Pop Rocks: Musician's loss felt by many who also love fun of music

Edmond Kida – Lurch to his friends and fans – has been an integral cog in the Augusta music machine for so many years that I honestly can’t remember when I first became aware of the idiosyncratic lefty that was seemingly beloved by all.


I don’t remember the first time I met him. I don’t remember the last time we spoke. He just feels like someone that was always known and, more significantly, someone I was always happy to see.

Kida was part of the fabric of Augusta, and more significantly, Augusta music.

Which makes his passing that much more difficult to accept.

Edmond ‘Lurch’ Kida died, appropriately enough, on Halloween – the most rock and roll of all holidays. While he had struggled in recent years with a variety of health issues that had curtailed his musical appearances, I don’t think there was anyone that expected – or that even has accepted – that he or she had seen the last of Lurch.

I think that’s because, for many of us, he was a constant and consistent reminder of music’s Great Truth.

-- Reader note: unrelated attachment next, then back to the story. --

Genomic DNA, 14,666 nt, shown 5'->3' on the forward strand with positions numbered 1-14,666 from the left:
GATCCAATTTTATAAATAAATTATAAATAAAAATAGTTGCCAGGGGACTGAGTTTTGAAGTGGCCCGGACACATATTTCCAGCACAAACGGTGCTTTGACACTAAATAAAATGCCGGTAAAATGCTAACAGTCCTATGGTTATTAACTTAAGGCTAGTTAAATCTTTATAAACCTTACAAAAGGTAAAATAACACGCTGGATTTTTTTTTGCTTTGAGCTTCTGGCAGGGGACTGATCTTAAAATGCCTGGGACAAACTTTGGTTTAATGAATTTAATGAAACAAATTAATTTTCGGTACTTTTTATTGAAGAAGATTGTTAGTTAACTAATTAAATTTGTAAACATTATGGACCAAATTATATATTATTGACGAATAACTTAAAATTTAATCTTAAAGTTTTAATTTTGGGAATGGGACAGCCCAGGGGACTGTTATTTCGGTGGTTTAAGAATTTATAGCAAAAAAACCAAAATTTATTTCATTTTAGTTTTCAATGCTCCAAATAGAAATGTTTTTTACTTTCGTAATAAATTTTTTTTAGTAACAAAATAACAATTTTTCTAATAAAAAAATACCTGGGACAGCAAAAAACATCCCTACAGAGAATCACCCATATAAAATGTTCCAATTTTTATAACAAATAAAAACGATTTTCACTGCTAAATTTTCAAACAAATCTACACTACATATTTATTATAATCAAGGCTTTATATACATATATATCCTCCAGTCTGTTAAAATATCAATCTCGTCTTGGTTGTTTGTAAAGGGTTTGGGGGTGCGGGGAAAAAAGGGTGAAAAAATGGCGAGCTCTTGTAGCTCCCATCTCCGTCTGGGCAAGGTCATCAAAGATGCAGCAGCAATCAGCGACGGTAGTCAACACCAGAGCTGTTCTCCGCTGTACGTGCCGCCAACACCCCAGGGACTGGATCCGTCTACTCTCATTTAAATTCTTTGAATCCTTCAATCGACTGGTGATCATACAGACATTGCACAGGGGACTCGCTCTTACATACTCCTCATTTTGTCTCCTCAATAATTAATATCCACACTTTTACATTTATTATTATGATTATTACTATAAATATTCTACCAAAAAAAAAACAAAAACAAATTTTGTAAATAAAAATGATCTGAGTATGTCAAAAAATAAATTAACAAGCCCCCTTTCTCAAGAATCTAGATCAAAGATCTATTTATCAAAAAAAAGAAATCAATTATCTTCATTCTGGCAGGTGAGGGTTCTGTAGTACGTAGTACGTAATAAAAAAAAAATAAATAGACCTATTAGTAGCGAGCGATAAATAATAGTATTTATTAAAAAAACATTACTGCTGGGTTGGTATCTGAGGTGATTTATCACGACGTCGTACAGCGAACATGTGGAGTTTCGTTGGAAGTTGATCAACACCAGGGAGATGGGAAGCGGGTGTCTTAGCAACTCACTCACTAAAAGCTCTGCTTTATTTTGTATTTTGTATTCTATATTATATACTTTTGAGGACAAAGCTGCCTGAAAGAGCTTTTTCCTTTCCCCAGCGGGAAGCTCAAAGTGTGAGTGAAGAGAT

You see, for Edmond Kida, music was always fun. Playing music was fun. Making new music was fun. Listening to others was fun. That was the message he preached and that was the life he lived.

While he took his art seriously, he was not serious. His approach to music was to accentuate each chorus with a joke, smile or unexpected instrumental aside. His approach to collaboration was built around ensuring that the people he shared a stage with had as much fun as he did.

I suspect that for many, the initial impression Kida made was based on the person rather than the player and it is true, his personality was writ large.

But the truth is you would be hard pressed to find a musician – in Augusta or elsewhere – that played with as much imagination, emotional honesty and joy. Those, by the way, are the primary ingredients of rock and roll.

Edmond Kida understood that and it made him something precious and rare – a true artist.

Sadly, the Lurch has left the building, leaving in his absence a significant hole that will be felt for years to come. But he has left a few bequests for all of us.

His memory will serve as a reminder that the bonds built by people that play together are precious, that imagination and creativity are the building blocks for musical transcendence and, most of all, music is supposed to be fun.

Right now there are many who are sad – and rightfully so. I know I am. I also know there is only one appropriate tribute that can be paid to Edmond Kida.

I urge everyone that is able, either in public or alone, to pick up an instrument or microphone, turn the volume up and play that one song that makes you feel really good. Have fun.